The Kingdom of Mourne gained its name when it was seized in the 12th century by immigrants from Monaghan. These people were the tribe of the MacMahons, and were descendants of Colla Nais, King of Ireland A.D. 323-326. Time has clipped the name they gave the country until it eventually became Mourne.
The Anglo-Normans secured possession of the district shortly after their arrival, and their two chief strongholds were Dundrum Castle in the north and Green Castle in the south.
Fast forward to 1820, Bradshaw’s General Directory tells us that the district of Mourne was bestowed in the Twelfth Century to the abbey of Newry, then under Queen Elizabeth it was transferred to Sir Henry Bagnal and afterwards to his daughter, who married into the Needham family. It takes its name from the 14th Century St. Colman’s church cill-caol, which means the ‘church of the narrows.’ As of 1820, it remained in possession of Lord Viscount Kilmorey.
Lord Viscount Kilmorey said of the area; particularly Kilkeel;
“The inhabitants of this place, and the surrounding country, are noted for their hospitality and attention to strangers.”
It’s clear to see that not much has changed in the last 204 years, and Kilkeel and the surrounding area of Mourne is just as welcoming as before.
The Kilmorey Arms Hotel has provided lodgings and accommodation since before the 1850s. In the 1800s the Market House and Court House were also situated at the top of the present day Knockchree Avenue where a market was held every Wednesday and fair held on the first Tuesday of every quarter.
Long cars and horse drawn coaches once collected and deposited passengers from the Court House and the Kilmorey Arms Hotel. The Court House was also a neutral meeting place where “Penny Readings,” concerts and dances took place in the 1800s and early 1900s.
The trough just outside the Kilmorey Arms Hotel was a gift to the town by Ellen Constance Lady Kilmorey and was originally situated at the corner of the Harbour Road and Bridge Street. Lady Kilmorey was known for her love of animals and also her work as commandant of the South Down Nursing Corps during the second world war.
The gifted trough was used by cattle, horses and sheep until the 1960s when it was removed to its present site and is a constant reminder of the link between the Kilmorey Arms Hotel and the Kilmorey Family.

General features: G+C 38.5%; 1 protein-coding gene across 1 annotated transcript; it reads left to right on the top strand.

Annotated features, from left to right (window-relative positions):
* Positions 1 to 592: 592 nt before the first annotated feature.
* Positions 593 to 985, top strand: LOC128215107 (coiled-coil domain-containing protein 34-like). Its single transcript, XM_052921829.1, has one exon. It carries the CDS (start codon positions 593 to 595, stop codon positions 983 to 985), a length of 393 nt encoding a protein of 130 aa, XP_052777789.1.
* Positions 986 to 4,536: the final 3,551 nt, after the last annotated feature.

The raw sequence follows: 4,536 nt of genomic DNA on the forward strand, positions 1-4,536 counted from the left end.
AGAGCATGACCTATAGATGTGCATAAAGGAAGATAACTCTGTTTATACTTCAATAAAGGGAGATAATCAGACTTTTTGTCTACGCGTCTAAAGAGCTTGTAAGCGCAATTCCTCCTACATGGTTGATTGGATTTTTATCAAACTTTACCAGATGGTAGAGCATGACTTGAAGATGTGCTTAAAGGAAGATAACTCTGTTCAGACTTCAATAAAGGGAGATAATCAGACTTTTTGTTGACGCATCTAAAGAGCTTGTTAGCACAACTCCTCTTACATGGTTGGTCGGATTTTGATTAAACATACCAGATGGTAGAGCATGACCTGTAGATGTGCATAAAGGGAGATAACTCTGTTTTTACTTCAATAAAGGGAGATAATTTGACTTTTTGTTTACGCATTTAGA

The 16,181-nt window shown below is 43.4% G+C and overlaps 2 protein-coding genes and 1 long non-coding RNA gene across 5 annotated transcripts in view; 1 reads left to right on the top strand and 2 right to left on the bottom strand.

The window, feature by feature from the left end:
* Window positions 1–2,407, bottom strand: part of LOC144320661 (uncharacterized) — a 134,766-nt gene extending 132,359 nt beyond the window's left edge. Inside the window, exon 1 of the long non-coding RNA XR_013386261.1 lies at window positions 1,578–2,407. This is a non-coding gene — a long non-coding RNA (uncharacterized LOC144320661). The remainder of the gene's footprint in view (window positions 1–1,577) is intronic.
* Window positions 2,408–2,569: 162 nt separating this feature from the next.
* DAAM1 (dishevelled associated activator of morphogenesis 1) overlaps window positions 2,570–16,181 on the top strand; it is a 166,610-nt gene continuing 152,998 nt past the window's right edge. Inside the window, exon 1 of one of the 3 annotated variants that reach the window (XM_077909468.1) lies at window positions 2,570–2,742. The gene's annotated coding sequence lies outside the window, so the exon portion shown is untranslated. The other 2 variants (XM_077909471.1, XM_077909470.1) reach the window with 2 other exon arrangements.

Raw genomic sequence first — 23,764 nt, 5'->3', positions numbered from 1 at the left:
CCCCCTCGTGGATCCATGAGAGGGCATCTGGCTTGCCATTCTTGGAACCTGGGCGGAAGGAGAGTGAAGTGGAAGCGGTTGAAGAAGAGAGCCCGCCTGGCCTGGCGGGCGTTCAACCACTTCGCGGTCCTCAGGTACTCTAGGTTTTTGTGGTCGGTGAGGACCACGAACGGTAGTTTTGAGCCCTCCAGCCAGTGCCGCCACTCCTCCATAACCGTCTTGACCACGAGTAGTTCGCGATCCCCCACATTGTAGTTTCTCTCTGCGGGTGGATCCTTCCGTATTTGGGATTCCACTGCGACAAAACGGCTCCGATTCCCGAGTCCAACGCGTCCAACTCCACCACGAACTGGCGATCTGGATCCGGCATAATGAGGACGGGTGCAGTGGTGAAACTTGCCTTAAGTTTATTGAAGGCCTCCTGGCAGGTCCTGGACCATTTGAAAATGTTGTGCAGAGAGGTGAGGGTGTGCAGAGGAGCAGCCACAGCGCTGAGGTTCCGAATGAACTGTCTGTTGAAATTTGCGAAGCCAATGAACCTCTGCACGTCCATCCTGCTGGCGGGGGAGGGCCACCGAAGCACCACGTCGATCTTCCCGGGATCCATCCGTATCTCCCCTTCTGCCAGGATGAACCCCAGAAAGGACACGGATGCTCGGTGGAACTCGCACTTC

The Mourne area was also used to prepare in the months and days before D Day during the second world war. Winston Churchill stayed in the Kilmorey Arms Hotel and is rumoured to have planned some of the D Day preparations in the hotel. General Eisenhower also addressed his troops just outside Kilkeel.
American troops were stationed in Mourne park and the area just outside Kilkeel known as Dunnavil was dug up and turned into an Aerodrome. The Kilmorey Arms hotel also held balls and dances for the American Troops and locals girls, much to the dismay of their parents!
Nowadays the Mourne area is revered for its world class hospitality, areas of outstanding natural beauty and exceptional locally grown and caught cuisine. Why not experience it all for yourself? Click here to book a stay at the award winning Kilmorey Arms Hotel.
There is no other place in Ireland that can boast such a richness and diversity of myth and legend, folklore and story than Carlingford and Mourne.
Mourne and Carlingford are known as the lands of the great Celtic warrior Cúchulainn, and is the place that sets the scene for the greatest story of Irish Celtic mythology.
It is the land where Cúchulainn died tied to a rock that still stands in Knockbridge just outside Dundalk. It is the place where the giant Finn McCool stood astride the Cooley Mountains, and fought with Ruiscaire, the giant of the North, as he stood atop Slieve Ban in the Mourne mountains, above Rostrevor in Co Down.
This is the place where the Last Leprechauns of Ireland live below the Slate Rock, all 236 of them and now protected for eternity from hunters and fortune seekers by law. Here you will find the “Magic hill of the Mournes” where stationary cars roll up hill instead of down.
In Carlingford you will find two Proposal stones used by lovers in the 14th and 15th centuries where couples sat and pledged their love for each other in sight of fairy mounds, so that love and life would be protected in the years ahead. And still they come.
In Kilbroney you will find The Well of All Healing, and close by is The Whitethorn of the Dancing. Not far from there you will hear the story of the Weird Weaver of Warrenpoint,
and if you move South towards Greencastle, stories of the skeleton at De Courcey’s wedding feast, are still told in hushed tones, and the Hidden Bell of Bronach still sounds in Rostrevor. This is truly a land of Myth and Legend.